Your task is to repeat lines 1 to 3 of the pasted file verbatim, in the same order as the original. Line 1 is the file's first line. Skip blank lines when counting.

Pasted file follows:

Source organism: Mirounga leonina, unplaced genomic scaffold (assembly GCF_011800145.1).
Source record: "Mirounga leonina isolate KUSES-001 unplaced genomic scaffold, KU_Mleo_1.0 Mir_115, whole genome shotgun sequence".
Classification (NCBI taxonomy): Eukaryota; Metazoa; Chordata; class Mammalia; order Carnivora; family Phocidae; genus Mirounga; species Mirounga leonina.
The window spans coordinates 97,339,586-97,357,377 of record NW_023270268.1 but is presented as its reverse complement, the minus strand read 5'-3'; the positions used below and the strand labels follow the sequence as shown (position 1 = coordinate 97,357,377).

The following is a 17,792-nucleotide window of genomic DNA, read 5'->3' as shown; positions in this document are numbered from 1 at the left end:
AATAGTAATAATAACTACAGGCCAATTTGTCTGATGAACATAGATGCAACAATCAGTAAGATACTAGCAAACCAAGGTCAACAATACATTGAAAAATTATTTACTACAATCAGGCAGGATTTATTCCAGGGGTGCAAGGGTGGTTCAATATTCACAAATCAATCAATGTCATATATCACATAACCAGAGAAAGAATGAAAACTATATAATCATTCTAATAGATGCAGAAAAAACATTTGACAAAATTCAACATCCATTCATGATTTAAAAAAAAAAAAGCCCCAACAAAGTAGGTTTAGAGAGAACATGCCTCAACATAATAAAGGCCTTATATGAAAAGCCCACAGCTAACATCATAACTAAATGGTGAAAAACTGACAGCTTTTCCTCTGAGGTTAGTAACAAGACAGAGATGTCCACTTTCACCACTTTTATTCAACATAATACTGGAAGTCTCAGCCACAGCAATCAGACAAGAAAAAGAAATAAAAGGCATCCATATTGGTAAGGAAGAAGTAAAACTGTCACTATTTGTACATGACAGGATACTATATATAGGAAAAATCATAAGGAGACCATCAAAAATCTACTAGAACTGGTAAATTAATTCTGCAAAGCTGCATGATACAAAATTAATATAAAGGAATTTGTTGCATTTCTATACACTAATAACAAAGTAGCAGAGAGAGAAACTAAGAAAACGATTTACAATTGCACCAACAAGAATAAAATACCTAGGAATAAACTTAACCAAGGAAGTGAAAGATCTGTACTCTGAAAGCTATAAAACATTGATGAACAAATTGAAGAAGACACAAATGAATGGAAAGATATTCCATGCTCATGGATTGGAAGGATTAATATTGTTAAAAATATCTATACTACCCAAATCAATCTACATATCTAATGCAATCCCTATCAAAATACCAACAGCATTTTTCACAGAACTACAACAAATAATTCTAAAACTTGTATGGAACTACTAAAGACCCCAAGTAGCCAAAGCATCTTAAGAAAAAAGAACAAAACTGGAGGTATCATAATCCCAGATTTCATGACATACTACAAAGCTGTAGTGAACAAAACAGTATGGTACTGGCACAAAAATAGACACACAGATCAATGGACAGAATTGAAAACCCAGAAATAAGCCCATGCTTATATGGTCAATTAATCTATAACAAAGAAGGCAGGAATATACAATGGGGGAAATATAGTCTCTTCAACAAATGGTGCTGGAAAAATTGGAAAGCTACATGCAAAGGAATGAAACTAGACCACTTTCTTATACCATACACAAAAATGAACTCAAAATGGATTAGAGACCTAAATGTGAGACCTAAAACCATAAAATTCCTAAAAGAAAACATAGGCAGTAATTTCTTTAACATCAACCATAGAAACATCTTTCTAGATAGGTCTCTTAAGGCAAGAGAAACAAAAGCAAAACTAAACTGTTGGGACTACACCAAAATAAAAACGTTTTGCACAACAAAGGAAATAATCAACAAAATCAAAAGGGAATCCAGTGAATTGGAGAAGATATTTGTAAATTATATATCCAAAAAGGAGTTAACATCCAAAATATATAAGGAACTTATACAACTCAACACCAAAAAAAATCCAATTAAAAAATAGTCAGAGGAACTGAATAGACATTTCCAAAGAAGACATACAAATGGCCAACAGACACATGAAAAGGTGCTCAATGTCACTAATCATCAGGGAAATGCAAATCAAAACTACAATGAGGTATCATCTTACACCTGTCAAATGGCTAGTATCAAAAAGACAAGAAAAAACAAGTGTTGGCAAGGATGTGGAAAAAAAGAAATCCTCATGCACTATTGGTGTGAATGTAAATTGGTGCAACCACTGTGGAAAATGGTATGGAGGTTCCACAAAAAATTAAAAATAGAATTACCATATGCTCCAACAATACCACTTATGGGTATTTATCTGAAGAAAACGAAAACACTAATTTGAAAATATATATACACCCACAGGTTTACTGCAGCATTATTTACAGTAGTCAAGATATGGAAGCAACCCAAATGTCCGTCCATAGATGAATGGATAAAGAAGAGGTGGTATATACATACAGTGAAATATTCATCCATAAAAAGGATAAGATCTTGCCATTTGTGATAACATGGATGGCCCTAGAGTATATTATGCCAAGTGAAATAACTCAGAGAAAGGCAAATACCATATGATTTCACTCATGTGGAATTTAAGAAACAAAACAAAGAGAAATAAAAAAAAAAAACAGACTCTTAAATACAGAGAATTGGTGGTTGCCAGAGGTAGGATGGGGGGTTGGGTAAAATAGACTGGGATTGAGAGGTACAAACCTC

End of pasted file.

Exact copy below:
Source organism: Mirounga leonina, unplaced genomic scaffold (assembly GCF_011800145.1).
Source record: "Mirounga leonina isolate KUSES-001 unplaced genomic scaffold, KU_Mleo_1.0 Mir_115, whole genome shotgun sequence".
Classification (NCBI taxonomy): Eukaryota; Metazoa; Chordata; class Mammalia; order Carnivora; family Phocidae; genus Mirounga; species Mirounga leonina.